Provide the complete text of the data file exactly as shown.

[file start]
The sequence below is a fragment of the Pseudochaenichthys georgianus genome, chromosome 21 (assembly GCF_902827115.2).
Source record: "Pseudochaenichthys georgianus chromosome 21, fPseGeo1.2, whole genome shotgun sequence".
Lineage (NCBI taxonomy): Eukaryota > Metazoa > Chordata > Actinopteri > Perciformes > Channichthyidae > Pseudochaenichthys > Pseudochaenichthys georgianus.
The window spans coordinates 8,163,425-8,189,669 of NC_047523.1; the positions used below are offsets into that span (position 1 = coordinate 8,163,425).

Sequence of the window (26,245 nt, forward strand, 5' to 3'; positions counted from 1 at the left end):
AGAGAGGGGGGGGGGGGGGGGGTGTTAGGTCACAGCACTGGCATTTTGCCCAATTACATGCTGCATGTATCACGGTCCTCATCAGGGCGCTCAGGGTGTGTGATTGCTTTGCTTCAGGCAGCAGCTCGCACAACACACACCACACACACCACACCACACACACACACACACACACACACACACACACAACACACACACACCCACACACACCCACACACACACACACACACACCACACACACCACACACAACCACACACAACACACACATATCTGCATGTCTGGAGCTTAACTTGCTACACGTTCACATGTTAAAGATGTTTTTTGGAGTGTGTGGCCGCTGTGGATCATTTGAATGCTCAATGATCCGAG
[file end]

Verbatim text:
The sequence below is a fragment of the Pseudochaenichthys georgianus genome, chromosome 21 (assembly GCF_902827115.2).
Source record: "Pseudochaenichthys georgianus chromosome 21, fPseGeo1.2, whole genome shotgun sequence".
Lineage (NCBI taxonomy): Eukaryota > Metazoa > Chordata > Actinopteri > Perciformes > Channichthyidae > Pseudochaenichthys > Pseudochaenichthys georgianus.
The window spans coordinates 8,163,425-8,189,669 of NC_047523.1; the positions used below are offsets into that span (position 1 = coordinate 8,163,425).

Sequence of the window (26,245 nt, forward strand, 5' to 3'; positions counted from 1 at the left end):
AGAGAGGGGGGGGGGGGGGGGGTGTTAGGTCACAGCACTGGCATTTTGCCCAATTACATGCTGCATGTATCACGGTCCTCATCAGGGCGCTCAGGGTGTGTGATTGCTTTGCTTCAGGCAGCAGCTCGCACAACACACACCACACACACCACACCACACACACACACACACACACACACACACACACAACACACACACACCCACACACACCCACACACACACACACACACACCACACACACCACACACAACCACACACAACACACACATATCTGCATGTCTGGAGCTTAACTTGCTACACGTTCACATGTTAAAGATGTTTTTTGGAGTGTGTGGCCGCTGTGGATCATTTGAATGCTCAATGATCCGAG